As always, I hope I'm wrong. Please, prove me wrong. I'd much rather be stupid and be drinking champagne in October (that sweet champagne that Willie Randolph likes) than be proven prophetic and have to write "Manifesto Part III" where I have to rationalize another collapse and another season come crashing down during the late innings of game number 162. So go ahead and prove me wrong. I don't think Sheffield can do that. The only hope for me is that Minaya will have the stones to pull the plug on this experiment if and when it finally does explode.


Unknown said...

Signing Gary Sheffield is an "affront to mankind"? Could we be anymore dramatic?

Tell me where the problem is with this signing? If Sheff produces,then all we paid for his services was 400K and everything is cool.If things go sour,we cut him and don't owe another penny.It's a classic "low risk/high reward" signing.

Also,the "clubhouse cancer" tag is full of holes.Any problems he's ever had were with management or ownership(and going off half cocked),not his teammates.Relax,the sky is not falling...

coffee maker said...

i was surprised to hear that Sheffield is still playing

Unser said...

I really, really hate this move.

Don't tell me that they only paid $400K to get a decent right-handed bat off the bench and to spell Church or Murphy once in a while. Please. That's not why they got him. They expect him to play rightfield, just about everyday. This means less playing time for Church, whom the Mets. for some unknown reason, have lost all confidence in. Church must feel great right now. After being the Mets' best player for two months last year, stopped only by a concussion sustained in a team-first aggressive slide into second-base to break-up a double-play, he's been told he can't hit as well a rookie who hasn't played even half a season in the big leagues or a 40 year old malcontent who hit .220 last year and may not remember how to play the outfield.

At the very least, they want him to platoon with Church. This means less playing time for Tatis, who was great last year. He hit almost .300 and had several clutch moments. And he actually played the outfield a few times since 2006. I guess that's not quite as good as a .220 hitting DH.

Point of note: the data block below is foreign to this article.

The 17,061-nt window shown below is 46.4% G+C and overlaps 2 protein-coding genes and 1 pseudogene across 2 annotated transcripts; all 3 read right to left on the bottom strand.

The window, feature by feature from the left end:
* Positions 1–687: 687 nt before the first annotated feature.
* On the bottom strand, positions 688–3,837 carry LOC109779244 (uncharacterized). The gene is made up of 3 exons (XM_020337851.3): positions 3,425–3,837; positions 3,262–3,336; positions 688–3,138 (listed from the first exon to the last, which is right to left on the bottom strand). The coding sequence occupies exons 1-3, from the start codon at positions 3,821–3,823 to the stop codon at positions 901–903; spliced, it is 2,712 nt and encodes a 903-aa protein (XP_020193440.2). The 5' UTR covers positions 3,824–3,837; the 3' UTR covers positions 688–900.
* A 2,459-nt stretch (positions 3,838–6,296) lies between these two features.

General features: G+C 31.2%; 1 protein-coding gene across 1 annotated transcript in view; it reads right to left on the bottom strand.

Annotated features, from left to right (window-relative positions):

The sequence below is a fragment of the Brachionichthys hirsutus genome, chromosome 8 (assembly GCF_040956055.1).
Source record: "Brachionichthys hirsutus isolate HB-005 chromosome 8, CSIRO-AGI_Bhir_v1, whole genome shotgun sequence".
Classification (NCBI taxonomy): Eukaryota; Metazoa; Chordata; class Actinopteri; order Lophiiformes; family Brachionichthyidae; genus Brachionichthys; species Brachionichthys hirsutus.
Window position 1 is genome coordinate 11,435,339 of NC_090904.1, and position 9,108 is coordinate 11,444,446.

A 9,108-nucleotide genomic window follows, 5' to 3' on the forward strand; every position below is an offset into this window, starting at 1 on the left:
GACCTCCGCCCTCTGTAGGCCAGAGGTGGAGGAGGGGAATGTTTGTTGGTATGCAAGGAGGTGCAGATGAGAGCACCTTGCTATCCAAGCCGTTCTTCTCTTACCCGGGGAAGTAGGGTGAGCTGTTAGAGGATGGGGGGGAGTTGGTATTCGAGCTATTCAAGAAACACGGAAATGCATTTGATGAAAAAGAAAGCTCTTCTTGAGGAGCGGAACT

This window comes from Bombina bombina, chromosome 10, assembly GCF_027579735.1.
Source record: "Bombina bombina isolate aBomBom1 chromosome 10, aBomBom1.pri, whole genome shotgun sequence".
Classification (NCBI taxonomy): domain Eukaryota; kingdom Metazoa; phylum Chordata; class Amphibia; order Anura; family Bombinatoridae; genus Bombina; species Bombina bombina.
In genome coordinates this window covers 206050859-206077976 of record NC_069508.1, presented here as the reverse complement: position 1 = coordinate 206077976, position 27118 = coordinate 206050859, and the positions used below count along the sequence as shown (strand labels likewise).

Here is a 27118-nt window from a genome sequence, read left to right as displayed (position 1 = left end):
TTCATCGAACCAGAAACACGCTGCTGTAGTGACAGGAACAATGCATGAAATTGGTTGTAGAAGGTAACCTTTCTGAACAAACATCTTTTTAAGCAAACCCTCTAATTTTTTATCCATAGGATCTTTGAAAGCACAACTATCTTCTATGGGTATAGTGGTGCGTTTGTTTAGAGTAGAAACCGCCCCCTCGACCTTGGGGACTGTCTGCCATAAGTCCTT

I have no idea if he's a "good clubhouse guy", but I do know he's intentionally made errors when unhappy with his situation and complained at just about every stop he's made in the majors. He's played the race card when it has suited him. And when he feels he's not getting his rightful playing time? Yes, they can just release him, but not before some uncomfortable incidents ensue. And Omar will give this veteran every chance in the world before releasing him.

Oh, yeah, and the steroids issue. Ah, never mind. We gave Mota a second chance so what's the big deal?

I want players on my team who I like to root for. I'm going to have a tough time rooting for Sheffield.

Anonymous said...

No wait, I've got a great idea to improve our team, check this out:

Let's take the waning skills of Shawn Green....

...and combine them with the injury proneness/age of Moises Alou...

...then surgically remove all their baseball smarts, humility and intelligence, and replace w/ Bobby Bonilla's personality...

...and throw in a helping of racism (remember how "latinos are easy to control"?). Voila!

Bonus points if you can simultaneously alienate three nice guys: outfielders already vying for two corner spots who have done a lot for this team and can be considered something of fan favorites in their short tenure here.

Yeah, that's the ticket.

Sheffield isn't just an affront to humanity, he's an affront to my sweaty, wrinkled nutsack.

Tommy Calzone said...

What's with the MICRO font?

dave crockett said...

You lose a LOT of cred when you imply that the incident in Fenway wasn't a case of a nutjob fan taking a swing at Sheffield. The same play featuring Bobby Abreu wouldn't even come with an insinuation that it was anything else.